87. The film might have worked as a taut, topical corporate intrigue thriller; instead, for all its ambition, it's just a routine mystery, despite a solid performance by Christian Slater.
  88. There is an interesting kernel of a story about beauty, betrayal and brutality inside each of the film's scenarios and a cast that could handle anything thrown at it. But the kernel never pops, and all we're really left with is a whole lot of neo-noir corn.
  89. If, as someone says in one of Brooks' trademark excellent lines, we all feel we're "one small adjustment away from making our lives work," this film is one small adjustment away as well.
  90. t's great to see cherished, longtime stars in big roles to which they can bring so much spontaneity and finesse; you wish only that this movie were sturdier and had aimed higher. Judging from the bloopers that unreel during Grumpier Old Men's end credits, the cast had lots of fun making this movie--more fun, it would seem, than it is to watch. [22 Dec 1995, p.18]
    • Los Angeles Times
  91. Hostel II is far too shrewd and savagely witty to be caught engaging in higher seriousness. Roth could probably go even further with this particular franchise if he wanted to. Yet somehow, I think he's meant for grander, subtler and more intricate distractions than this.
  92. An engaging and forthright documentary.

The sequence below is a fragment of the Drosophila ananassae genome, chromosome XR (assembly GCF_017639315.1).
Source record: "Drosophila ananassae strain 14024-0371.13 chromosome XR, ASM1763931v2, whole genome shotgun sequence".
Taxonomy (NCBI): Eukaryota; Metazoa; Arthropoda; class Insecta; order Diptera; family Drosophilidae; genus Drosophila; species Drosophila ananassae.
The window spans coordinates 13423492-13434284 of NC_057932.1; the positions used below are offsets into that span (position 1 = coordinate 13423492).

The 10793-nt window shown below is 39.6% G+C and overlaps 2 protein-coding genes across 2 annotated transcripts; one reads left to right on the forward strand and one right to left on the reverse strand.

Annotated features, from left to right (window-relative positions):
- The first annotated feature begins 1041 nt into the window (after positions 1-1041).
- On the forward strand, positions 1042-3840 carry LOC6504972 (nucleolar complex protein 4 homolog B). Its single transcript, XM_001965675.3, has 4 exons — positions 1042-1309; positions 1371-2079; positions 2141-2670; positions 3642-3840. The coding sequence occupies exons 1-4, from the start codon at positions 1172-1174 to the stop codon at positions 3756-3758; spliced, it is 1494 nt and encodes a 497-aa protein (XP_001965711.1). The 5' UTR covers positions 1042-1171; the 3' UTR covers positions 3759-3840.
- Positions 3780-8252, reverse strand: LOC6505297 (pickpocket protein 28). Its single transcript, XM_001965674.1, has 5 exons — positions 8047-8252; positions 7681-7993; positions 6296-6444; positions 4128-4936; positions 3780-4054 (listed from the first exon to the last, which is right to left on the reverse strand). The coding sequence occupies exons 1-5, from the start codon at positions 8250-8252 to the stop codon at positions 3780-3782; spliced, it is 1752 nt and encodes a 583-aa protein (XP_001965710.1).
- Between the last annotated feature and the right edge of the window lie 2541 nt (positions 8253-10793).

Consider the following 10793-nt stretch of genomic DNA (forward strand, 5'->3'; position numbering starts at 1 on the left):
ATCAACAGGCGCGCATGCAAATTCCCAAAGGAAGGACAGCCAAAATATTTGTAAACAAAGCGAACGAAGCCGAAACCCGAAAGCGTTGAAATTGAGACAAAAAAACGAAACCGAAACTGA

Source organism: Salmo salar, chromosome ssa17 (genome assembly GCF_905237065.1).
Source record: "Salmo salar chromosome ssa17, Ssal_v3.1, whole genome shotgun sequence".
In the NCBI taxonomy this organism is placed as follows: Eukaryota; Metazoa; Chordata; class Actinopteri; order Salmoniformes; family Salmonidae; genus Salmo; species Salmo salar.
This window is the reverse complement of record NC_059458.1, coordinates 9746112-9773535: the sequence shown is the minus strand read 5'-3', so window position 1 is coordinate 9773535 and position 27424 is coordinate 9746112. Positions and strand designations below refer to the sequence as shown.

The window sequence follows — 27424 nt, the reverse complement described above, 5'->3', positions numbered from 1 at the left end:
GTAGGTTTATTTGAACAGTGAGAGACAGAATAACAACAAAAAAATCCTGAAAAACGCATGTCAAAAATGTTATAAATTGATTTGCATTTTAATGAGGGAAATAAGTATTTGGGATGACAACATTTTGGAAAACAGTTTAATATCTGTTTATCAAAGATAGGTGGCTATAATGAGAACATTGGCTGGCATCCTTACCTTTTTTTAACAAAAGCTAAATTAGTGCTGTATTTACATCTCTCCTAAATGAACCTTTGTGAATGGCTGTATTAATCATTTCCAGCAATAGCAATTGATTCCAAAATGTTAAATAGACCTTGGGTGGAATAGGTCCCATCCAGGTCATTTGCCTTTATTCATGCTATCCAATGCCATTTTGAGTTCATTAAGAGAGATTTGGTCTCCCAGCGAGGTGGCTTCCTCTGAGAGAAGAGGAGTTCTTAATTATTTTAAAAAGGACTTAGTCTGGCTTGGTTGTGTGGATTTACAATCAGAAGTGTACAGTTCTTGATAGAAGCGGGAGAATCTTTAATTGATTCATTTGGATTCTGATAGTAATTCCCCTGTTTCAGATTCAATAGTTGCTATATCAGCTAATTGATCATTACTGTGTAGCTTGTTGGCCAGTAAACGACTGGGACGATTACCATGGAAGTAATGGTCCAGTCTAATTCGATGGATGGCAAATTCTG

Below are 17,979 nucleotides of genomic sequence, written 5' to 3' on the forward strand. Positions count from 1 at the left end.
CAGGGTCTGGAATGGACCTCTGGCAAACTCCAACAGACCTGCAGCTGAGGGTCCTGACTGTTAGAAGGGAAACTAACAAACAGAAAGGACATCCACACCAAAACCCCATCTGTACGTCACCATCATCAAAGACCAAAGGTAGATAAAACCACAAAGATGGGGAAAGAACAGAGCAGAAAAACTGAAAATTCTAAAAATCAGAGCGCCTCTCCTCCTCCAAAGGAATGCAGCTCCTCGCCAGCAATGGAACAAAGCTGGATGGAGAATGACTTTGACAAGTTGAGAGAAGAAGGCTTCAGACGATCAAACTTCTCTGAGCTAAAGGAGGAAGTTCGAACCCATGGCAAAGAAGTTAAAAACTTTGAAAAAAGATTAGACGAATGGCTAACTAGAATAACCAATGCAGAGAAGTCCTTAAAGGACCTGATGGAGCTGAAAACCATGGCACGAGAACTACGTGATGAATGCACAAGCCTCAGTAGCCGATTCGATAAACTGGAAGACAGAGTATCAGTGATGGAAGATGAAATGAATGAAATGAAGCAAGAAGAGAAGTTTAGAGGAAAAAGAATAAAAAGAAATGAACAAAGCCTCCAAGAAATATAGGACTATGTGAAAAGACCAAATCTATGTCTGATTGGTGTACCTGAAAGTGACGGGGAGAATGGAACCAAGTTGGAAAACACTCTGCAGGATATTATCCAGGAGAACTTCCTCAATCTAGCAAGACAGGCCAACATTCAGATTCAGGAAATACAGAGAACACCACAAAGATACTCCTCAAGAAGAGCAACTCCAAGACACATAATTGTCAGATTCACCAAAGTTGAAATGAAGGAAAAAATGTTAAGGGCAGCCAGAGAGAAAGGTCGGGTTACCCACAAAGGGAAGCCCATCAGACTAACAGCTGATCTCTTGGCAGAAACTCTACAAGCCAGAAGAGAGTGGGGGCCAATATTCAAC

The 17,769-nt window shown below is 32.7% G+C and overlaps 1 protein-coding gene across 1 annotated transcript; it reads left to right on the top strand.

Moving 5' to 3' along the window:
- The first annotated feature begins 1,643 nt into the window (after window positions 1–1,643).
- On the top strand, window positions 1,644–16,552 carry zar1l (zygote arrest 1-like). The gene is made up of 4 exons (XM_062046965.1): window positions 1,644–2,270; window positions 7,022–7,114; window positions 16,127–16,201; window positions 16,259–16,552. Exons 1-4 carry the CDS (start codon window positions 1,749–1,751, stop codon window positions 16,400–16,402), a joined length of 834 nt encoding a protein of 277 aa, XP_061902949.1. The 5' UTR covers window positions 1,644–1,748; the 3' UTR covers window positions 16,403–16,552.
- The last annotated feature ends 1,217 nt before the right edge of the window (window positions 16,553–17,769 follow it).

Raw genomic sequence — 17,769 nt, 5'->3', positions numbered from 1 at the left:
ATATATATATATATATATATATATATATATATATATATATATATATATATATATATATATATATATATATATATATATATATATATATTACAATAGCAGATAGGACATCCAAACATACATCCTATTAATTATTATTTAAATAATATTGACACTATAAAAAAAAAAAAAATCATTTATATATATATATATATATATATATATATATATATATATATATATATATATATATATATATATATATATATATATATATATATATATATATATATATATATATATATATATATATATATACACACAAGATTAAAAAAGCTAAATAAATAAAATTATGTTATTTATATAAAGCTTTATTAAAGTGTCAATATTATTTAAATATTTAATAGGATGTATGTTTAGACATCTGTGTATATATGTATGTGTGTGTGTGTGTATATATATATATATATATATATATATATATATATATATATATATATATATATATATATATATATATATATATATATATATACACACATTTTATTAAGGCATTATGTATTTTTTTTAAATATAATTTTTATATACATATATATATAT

93. Unsteadily pitched between horror and comedy, Secret Window turns out to be neither terribly scary nor especially funny.
  94. Any charm and character ascribed to Carl Hiaasen's bestselling book have been homogenized in Wil Shriner's flat screenplay and direction.
  95. Though there's plenty of movement and enthusiasm, director Susan Seidelman is content with a metronomic approach to manipulating our feelings - buoyant Latin music never felt so routinely scene-setting - and seems afraid to let anyone on-screen depart from established caricature.
  96. Fifty Shades encourages us to buy into this credulity-straining scenario because the actors go well together (casting director Francine Maisler did the heavy lifting), Dornan's steely resolve facing off nicely against Johnson's engaging feistyness as each tries to make this cross-cultural relationship work on his or her own terms.
    • 46 Metascore
    • 40 Critic Score
    Only intermittently funny at best, but mostly full of dead air, the film is a let-down on both fronts.

Top Trailers